The Waiting Room
(sitting in a chair)
It’s cold, it’s always like this in here. But today it feels so cold. Did they turn the AC on? It’s the middle of winter in Denver, what is wrong with them? There are toys all over the floor, in the children’s section. There is a mother wiping the snot from the kid’s runny noses, with annoyed look on their face. Oh, I long to be her. To be able to hold a chil-
Brrrrinngggg! The front desk's phone rings and the nurse greets the person on the other line with most monotone voice I’ve ever heard. She’s probably done this for the thousandth time today. Considering the fact that I’ve called at least twenty times yesterday, to make sure the results would be ready by today. After the twenty first call, I picked out the outfit I would wear; a cream silk blouse, black dress pants, and my Nonna’s hair clip she wore when giving birth to my mother. I got up at half past 5 in the morning, even though my appointment wouldn’t be for another 12 hours. I couldn’t stomach the idea of food on such an important day, so I watched the snowfall and pet Oscar for a good three hours straight. Brian called, but it was only to tell me that he’d be working late and I was too focused on the soft white snow to worry about his usual tendency to avoid anything related to the B word.
All I could think about was this appointment. I’ve seemed to memorize the routine; the forty-five minute wait in Dr. Herman’s office with freezing temperatures, screaming children and toys scattered all over the floor, and the front desk’s phone ringing non-stop. Then Amanda would come and tell me he’s ready for ya hun. I would walk the inevitable 32 feet from the waiting room to Dr. Herman’s office. He would sit there and read my report, this would most likely determine my physical well being until the next visit. This continuous cycle, has become such a part of my routine, that I find myself coming to the doctor’s office because I was so lonely at home. I would make excuses for myself, Amanda was working a double shift maybe I should bring her some Chinese. My whole life began to revolve around this 24 story building filled with anxious eyes and squirming hands.
It’s weird to think that a single embryo could have this much control over a 35 year old women. At this point in my life, I should have my own house, a dog and a loving family. Although me and Oscar live in a three story house, I wouldn't call me and Brian’s relationship, loving, anymore. After the first time, it felt like a piece of us died. And in some ways it did. Doesn’t a child take a portion of its parents? It never had the chance to show us. We would never know if it would have Brian’s eyes or my smile or Brian’s smile and my eyes. The mystery tore me apart. Day, by day, I would imagine how old he would be. I would imagine him running up to me from the school bus and hugging my knees. It’s unbearable to think how I’ve built this world with him and he’s not here to live in it. So instead of grieving, I’ve grown apart from the people who were closest to me, including Brian. Even though I know it was just as hard for him. You don’t have to carry a baby to be just as in love with it. I wish I would’ve known that before I destroyed what we’ve had. Without people to constantly tell you what a horrible person you’ve become, you feel free in some sense, but it’s lonely and cold.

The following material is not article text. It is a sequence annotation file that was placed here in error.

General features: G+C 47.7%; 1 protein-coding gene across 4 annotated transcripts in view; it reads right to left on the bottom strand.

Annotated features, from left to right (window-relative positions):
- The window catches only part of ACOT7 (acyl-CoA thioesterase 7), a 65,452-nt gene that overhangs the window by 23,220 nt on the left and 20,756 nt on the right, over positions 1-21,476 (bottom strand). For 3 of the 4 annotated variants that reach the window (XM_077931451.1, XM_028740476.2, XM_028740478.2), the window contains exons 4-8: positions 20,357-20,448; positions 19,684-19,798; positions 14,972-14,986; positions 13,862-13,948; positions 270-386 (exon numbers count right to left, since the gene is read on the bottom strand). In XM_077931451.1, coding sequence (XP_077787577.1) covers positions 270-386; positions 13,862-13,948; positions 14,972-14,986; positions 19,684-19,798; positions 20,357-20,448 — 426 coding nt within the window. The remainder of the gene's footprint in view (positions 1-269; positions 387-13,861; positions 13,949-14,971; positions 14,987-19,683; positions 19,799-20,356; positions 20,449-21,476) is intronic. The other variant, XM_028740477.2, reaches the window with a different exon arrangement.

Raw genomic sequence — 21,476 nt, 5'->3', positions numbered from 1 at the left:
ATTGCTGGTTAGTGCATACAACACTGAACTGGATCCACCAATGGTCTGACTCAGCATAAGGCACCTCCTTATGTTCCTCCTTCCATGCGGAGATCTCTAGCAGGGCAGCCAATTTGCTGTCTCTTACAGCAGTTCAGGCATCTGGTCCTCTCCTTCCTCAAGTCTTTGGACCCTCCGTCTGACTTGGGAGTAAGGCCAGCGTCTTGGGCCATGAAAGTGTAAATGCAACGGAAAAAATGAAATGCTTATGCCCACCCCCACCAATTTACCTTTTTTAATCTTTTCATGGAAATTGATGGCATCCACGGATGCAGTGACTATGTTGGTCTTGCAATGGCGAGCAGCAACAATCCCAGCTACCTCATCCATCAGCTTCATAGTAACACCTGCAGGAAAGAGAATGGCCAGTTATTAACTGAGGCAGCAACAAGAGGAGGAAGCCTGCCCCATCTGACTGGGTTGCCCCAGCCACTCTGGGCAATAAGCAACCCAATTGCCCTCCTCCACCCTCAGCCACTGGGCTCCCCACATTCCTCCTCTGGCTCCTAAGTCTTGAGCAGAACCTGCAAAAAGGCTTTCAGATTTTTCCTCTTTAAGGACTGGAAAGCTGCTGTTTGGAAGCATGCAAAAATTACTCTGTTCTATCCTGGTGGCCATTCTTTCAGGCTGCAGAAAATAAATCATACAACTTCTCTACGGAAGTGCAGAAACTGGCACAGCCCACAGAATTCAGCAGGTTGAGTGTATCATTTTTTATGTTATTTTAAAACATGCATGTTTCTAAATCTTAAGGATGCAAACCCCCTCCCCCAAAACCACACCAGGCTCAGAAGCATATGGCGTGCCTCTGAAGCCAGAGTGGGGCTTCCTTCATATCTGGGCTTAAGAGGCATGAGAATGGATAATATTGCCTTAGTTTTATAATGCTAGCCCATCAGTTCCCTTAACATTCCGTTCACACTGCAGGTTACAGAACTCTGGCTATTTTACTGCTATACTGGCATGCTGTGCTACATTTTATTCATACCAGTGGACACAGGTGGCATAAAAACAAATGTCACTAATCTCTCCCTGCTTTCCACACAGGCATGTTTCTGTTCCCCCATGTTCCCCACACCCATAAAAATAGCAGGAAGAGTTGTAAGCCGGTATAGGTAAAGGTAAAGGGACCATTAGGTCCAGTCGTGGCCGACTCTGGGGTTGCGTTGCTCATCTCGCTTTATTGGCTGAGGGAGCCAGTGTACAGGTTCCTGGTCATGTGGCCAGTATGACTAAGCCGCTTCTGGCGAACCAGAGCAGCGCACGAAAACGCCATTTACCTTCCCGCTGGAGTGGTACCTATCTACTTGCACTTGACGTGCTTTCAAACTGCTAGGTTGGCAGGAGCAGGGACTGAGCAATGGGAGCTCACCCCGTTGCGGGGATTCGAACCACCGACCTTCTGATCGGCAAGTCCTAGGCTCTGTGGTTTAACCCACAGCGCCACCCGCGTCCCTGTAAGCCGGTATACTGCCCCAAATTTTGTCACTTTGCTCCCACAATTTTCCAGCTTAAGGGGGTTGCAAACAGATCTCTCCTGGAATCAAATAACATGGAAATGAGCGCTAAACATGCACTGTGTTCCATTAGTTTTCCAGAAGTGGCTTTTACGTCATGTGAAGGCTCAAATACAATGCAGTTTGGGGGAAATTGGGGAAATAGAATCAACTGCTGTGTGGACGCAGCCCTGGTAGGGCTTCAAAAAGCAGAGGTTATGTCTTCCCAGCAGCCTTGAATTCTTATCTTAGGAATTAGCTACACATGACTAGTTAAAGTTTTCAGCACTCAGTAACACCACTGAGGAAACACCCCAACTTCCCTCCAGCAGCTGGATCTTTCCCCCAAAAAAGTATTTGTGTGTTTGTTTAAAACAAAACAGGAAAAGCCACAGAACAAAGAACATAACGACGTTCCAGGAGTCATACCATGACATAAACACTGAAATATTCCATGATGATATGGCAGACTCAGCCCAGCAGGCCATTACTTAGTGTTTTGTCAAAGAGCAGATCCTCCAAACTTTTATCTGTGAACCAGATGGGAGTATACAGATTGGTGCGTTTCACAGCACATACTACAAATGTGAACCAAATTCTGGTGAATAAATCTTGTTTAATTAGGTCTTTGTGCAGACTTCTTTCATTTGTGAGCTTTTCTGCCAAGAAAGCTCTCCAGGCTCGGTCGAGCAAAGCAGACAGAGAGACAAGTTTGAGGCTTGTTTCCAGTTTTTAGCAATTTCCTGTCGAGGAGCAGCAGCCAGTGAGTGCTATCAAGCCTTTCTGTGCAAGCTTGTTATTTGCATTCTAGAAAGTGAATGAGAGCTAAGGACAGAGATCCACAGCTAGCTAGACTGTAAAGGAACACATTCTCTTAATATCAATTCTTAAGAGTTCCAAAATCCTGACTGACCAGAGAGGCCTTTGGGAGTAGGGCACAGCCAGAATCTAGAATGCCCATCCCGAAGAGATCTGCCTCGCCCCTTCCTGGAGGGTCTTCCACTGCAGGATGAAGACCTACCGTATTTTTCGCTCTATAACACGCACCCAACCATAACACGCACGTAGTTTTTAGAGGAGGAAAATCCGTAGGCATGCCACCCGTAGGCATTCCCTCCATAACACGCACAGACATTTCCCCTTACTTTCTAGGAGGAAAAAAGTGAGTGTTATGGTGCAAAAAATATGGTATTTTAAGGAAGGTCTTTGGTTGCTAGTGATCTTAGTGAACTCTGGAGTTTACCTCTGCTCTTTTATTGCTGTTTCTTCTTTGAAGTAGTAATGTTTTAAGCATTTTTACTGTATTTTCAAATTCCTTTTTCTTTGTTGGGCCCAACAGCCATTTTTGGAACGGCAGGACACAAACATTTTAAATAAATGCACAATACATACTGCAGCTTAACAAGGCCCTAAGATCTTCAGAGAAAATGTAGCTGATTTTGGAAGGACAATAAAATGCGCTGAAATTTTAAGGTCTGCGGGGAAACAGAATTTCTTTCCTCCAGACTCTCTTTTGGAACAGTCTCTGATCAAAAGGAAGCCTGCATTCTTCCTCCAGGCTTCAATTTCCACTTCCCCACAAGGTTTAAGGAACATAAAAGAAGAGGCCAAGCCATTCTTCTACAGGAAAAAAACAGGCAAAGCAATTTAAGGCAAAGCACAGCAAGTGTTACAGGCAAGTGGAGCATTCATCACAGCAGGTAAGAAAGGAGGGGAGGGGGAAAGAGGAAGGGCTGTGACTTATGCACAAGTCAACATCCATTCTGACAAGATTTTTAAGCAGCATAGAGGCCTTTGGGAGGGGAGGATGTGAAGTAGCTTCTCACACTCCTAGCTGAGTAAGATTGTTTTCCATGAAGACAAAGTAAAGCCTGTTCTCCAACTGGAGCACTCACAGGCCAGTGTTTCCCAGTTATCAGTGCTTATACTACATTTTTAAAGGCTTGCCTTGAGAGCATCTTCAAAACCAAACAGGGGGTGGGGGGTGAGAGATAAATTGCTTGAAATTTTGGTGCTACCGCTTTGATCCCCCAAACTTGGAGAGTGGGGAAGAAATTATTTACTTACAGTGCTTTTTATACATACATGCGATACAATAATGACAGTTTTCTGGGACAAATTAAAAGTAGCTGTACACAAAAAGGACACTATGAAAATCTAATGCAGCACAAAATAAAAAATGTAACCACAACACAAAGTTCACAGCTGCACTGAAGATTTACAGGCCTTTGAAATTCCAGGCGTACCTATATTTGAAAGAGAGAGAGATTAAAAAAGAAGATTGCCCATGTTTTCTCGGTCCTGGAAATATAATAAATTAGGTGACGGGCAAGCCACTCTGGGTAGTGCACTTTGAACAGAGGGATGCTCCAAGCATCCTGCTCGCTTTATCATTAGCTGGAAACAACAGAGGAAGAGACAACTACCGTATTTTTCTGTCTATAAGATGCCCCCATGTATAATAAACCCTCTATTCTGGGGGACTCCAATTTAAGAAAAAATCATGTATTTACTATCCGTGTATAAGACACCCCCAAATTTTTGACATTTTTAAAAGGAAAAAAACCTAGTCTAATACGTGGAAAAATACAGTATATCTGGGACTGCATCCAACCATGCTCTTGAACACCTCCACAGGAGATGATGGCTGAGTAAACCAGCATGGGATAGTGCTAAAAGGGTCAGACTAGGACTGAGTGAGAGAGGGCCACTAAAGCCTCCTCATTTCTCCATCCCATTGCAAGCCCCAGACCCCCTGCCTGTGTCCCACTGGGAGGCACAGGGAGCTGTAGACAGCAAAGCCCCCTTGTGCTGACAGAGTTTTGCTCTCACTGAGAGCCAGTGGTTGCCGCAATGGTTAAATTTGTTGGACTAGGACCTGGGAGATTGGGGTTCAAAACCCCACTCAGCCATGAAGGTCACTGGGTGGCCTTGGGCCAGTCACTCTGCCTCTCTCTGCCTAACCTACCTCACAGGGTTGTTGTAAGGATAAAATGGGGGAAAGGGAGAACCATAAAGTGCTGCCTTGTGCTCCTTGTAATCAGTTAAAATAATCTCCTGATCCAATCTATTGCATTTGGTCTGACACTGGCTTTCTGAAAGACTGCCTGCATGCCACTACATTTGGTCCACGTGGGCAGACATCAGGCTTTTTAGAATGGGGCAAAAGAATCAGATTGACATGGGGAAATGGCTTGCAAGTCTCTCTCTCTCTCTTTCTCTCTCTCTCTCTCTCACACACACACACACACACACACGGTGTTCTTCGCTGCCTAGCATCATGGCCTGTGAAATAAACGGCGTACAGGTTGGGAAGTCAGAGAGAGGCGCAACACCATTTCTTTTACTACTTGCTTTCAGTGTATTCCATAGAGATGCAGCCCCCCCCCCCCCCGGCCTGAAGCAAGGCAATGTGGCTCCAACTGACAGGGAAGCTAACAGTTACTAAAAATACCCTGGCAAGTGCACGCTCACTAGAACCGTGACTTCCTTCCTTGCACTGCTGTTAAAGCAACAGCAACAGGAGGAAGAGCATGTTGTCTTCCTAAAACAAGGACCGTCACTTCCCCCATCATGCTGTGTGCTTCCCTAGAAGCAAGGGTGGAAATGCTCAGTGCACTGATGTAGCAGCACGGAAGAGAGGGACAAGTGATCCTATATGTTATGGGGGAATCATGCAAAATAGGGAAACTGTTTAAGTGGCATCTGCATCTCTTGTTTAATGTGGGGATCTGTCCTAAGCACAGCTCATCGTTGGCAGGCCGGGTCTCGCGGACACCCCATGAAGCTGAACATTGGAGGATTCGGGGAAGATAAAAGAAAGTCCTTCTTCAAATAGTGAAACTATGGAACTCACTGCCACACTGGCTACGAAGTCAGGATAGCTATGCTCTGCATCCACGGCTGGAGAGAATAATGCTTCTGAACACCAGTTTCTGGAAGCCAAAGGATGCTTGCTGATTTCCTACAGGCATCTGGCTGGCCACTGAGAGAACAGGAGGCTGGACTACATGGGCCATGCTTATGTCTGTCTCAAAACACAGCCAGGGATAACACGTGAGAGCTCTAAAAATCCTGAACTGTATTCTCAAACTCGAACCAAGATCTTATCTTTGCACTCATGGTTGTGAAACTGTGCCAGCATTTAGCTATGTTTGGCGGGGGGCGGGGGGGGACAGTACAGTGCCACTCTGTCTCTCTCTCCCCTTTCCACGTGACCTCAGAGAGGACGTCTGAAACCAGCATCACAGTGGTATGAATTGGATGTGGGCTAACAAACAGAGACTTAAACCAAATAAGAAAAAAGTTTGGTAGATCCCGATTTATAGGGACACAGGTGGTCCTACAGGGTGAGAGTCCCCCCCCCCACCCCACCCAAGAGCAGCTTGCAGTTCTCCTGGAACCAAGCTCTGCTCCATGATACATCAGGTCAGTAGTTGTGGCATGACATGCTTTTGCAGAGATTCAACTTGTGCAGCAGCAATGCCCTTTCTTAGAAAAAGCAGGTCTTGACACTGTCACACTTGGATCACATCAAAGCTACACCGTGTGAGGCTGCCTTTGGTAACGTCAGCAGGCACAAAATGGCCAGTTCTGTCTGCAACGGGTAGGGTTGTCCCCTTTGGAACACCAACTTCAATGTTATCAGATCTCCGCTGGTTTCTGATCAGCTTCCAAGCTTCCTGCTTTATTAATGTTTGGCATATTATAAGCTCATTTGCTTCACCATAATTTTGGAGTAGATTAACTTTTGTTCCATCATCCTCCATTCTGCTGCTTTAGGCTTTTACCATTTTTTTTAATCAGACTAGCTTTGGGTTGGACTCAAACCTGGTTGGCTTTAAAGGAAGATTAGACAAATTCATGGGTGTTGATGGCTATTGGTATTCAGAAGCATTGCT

But not as cold as Dr. Herman’s waiting room. It’s freezing and I’m pretty sure they have the AC on. I can’t get my fingers to stop trembling and the non-stop ringing of the front desk’s phone only adds to my uneasiness. Amanda walks in with the lo mein to-go box I brought for her, and in between mouthfuls of shrimp I make out the words, he’s ready for ya hun.